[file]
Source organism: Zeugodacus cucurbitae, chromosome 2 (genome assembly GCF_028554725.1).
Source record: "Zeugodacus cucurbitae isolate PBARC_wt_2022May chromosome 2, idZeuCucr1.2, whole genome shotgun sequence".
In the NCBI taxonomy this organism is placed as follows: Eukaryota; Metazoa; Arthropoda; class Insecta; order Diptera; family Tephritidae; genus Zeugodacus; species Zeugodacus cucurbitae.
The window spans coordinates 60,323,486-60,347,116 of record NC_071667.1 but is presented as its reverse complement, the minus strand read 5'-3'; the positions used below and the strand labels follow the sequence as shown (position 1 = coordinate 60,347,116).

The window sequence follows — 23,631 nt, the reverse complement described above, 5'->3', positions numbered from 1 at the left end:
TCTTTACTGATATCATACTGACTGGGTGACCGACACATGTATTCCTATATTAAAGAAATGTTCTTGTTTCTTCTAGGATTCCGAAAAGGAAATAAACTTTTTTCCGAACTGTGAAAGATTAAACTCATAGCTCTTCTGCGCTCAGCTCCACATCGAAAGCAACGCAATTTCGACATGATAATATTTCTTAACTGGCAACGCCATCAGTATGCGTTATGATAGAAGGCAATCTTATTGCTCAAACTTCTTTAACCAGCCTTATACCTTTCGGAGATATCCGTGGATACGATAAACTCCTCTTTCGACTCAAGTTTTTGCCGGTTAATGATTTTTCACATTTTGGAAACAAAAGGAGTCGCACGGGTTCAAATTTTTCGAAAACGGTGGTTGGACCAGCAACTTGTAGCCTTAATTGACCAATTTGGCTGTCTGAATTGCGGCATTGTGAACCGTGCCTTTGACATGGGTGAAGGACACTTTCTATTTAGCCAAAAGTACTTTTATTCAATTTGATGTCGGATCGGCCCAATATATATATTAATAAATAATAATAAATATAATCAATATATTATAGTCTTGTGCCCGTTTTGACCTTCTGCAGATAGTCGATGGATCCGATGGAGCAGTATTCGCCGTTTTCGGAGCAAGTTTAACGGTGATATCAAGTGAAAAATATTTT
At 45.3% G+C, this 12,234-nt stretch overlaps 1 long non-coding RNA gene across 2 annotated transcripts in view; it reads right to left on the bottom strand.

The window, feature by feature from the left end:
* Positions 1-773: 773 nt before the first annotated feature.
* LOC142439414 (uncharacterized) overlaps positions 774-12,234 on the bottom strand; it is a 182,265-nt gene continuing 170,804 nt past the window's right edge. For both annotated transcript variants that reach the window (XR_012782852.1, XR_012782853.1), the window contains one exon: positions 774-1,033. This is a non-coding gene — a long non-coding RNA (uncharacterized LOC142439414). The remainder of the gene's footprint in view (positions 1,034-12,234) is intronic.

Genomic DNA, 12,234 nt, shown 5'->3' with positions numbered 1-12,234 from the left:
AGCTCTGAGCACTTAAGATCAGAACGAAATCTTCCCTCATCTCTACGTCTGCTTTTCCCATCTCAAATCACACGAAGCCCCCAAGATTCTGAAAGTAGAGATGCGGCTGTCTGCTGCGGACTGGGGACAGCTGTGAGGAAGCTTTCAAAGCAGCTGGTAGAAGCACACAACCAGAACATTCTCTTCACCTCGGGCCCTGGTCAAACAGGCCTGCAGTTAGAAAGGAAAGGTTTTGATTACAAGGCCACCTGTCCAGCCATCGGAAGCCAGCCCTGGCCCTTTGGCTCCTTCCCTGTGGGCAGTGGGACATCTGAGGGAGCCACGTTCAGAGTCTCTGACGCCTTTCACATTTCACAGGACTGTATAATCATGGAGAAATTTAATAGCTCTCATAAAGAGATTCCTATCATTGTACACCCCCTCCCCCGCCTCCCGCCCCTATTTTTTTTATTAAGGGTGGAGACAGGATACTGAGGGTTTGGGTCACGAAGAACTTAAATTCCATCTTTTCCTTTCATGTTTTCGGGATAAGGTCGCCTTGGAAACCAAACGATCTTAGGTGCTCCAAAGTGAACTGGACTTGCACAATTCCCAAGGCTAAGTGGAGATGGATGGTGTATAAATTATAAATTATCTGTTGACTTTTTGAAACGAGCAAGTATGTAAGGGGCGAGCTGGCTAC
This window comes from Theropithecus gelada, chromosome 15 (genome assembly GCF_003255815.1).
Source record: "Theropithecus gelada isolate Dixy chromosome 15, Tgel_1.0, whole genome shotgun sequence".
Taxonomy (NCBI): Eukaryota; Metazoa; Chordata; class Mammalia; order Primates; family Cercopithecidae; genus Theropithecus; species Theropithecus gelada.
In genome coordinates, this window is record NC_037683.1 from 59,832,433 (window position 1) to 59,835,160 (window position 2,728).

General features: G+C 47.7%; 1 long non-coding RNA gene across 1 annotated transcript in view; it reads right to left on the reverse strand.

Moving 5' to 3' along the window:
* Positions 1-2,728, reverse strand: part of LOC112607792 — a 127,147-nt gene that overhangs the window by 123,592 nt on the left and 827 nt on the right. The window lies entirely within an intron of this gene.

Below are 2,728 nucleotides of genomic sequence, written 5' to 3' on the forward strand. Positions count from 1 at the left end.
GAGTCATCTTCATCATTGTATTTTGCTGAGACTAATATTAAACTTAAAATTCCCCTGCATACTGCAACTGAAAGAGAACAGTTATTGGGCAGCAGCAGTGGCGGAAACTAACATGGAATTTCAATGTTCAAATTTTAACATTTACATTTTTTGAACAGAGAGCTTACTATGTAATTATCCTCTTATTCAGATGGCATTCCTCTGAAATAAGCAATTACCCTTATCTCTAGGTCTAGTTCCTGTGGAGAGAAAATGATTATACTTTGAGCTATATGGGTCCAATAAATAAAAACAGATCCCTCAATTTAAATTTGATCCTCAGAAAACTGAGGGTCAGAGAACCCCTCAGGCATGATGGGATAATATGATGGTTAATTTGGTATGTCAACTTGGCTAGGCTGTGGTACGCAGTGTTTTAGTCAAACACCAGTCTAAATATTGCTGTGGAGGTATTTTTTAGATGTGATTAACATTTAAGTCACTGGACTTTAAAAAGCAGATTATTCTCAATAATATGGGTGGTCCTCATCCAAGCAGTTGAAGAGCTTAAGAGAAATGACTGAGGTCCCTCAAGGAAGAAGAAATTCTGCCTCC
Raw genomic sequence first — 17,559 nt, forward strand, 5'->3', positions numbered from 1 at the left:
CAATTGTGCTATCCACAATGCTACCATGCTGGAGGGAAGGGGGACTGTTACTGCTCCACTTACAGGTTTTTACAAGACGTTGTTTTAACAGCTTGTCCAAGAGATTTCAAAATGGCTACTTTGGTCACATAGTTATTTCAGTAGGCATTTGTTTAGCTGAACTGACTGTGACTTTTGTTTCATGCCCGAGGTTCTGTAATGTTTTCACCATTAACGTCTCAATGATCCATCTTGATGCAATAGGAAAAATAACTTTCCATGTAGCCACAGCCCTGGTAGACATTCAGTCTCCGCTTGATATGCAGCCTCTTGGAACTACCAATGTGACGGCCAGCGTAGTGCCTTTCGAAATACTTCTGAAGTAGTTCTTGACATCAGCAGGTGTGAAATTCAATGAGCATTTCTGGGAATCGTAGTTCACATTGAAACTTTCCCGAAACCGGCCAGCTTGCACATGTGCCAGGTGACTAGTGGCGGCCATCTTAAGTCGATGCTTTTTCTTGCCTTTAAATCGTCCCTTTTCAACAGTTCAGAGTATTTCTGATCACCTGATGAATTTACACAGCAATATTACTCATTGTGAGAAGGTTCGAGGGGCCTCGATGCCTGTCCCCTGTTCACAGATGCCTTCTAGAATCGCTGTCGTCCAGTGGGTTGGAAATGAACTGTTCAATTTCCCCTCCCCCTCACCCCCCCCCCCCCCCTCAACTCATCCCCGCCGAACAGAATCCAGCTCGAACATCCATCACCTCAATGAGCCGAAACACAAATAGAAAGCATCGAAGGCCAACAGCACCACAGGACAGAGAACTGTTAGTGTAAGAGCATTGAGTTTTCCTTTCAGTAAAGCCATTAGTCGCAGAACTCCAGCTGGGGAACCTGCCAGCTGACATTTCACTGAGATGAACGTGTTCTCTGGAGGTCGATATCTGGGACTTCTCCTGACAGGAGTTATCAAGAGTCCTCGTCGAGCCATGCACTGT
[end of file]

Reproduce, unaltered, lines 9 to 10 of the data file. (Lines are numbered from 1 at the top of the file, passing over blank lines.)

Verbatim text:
* Positions 1-773: 773 nt before the first annotated feature.
* LOC142439414 (uncharacterized) overlaps positions 774-12,234 on the bottom strand; it is a 182,265-nt gene continuing 170,804 nt past the window's right edge. For both annotated transcript variants that reach the window (XR_012782852.1, XR_012782853.1), the window contains one exon: positions 774-1,033. This is a non-coding gene — a long non-coding RNA (uncharacterized LOC142439414). The remainder of the gene's footprint in view (positions 1,034-12,234) is intronic.